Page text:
‘Just start!’: Meet Kate Cronk, the illustrator behind Peggy & Kate


When I first discovered Peggy & Kate, I was immediately drawn to its distinctive moody yet feminine use of colour. Kate Cronk, the illustrator and calligrapher behind the brand, lives in South London and has the fantastic ability to take everyday scenes – vases of flowers, buildings, posh dogs in the park – and render them both charming and a little bit kooky. Originally trained in weaving at Central St Martins, she made the interesting transition to building a career in illustration and has a designed a wonderful line of very unique stationery. I am always really curious to gain a glimpse into the lives of other creatives and Kate was lovely enough to answer some of my questions about her own practice! So here goes our virtual sit down:

I read that you originally studied weaving! How did you transition from weaving to working as a professional illustrator?

My woven work was always very illustrative and focused heavily on pattern, I was always trying to tell a story through my fabrics. Had I known that illustration was an option when I was 18 I probably would have chosen to study it instead, but I’m so glad I did weaving, as it taught me so many great things – the importance of subtlety in a colour palette and patience. In the Summer of 2013 I was working in job related to weaving but it wasn’t very creative, I really missed drawing and painting and decided to start my own stationery line which has now lead to me working on commissioned client work too.

I love your use of colour. How would you describe your typical colour palette?

Thank you! I am always drawn to indigo, most of my clothes are indigo too! Recently I have slowly added more colour to my work, I really enjoy finding the subtle colour changes in a plant or landscape, this means my work is quite tonal.

What themes do you most enjoy painting?

Definitely nature, I grew up surrounded by plants and woodland which has always inspired me. Now I live in London, on a really busy road! But I love that I can still find relaxation by painting the natural world in my studio and listening to Gardeners’ Question Time!

What do you love most about your corner of London?

I love the parks and woodland near to my flat in Forest Hill, especially as I don’t have a garden. I also love Brockwell Lido as swimming in cold water brings me inexplicable joy and calmness which I need as I find London rather stressful at times.

What would be your dream commission or project?

My dream project would be to illustrate a children’s book; I have a couple of story ideas that I hope to work on this year!

Where do you hope to be career-wise in five years time?

I hope to be working on illustrating my own books and wholesaling my stationery line across the world.


Why did you decide to work independently, rather than for someone else?

Until last month I was only working on my business in my spare time, the leap to self-employment is very exciting, I’m looking forward to having the extra time to be creative and push my business forward!

If you weren’t a creative, what would you be doing?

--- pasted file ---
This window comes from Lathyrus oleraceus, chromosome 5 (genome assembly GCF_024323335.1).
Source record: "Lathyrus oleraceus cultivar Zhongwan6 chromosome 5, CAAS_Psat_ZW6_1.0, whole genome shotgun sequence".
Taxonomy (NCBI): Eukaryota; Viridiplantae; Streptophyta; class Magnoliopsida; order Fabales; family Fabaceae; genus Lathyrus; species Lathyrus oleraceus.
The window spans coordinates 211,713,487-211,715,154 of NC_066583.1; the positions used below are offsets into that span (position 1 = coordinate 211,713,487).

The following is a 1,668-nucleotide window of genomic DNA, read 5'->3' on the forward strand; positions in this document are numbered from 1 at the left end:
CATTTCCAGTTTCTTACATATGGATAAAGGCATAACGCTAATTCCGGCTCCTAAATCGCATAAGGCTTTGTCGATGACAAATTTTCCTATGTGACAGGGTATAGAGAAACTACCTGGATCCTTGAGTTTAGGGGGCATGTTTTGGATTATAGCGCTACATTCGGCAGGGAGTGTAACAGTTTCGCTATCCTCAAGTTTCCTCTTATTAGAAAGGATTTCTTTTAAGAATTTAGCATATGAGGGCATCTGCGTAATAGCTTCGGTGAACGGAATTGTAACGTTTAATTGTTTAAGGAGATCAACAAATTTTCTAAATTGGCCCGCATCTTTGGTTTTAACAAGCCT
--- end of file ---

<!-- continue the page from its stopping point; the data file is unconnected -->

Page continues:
To be honest this isn’t really something that I ever considered, perhaps something with animals!

Best career moment so far?

Last Summer I taught calligraphy workshops at The Good Life experience, which is a music, food and craft festival in Wales. I think I taught around 70 people over 2 days, it was an amazing experience to share my passion for calligraphy with that many people!

What is the biggest challenge in maintaining a creative career?

For me it’s self criticism, perhaps it’s because I didn’t study illustration that I often feel like a fraud! I just always have to remind myself that there isn’t a ‘right’ way to be creative.  

How do you deal with moments of setback?

I try not to dwell too much, a long walk is always a good idea to help think things over and it will often lead to new creative ideas.

Who is one artist that most inspired you?

This is such a difficult question, but probably Raoul Dufy. I remember first seeing his work when I was about 14 and just being completely amazed by his use of colour and the freedom in his lines that capture a moment perfectly.

Best piece of creative advice you ever received?

Just start! – I’m an over thinker so this is perfect for me, some of my most successful moments have started by me taking a leap before I felt I was ‘ready’.

Quick-fire questions:

Top three colours to work in?

Indigo, cobalt and pink.

Favourite Peggy & Kate illustration?

(Lady carrying luggage, below) was one of the first things I did, so it will always have a special place in my heart.

Illustrate people or places?

I prefer to illustrate places.

Favourite quote?

“You just need to look at a primrose and it puts everything into perspective.” Geoffrey Smith.

What do you like to listen to when working?

Podcasts… My Favourite Murder, Gardeners’ Question Time and The Adam Buxton Podcast are my favourites.

If you were having dinner with three artists, who would they be?

Carson Ellis, my Grandfather, and Barbara Hepworth.



To see more of Kate’s work, you can visit her website here: katepeggycronk.com or find her on Instagram @peggyandkate.

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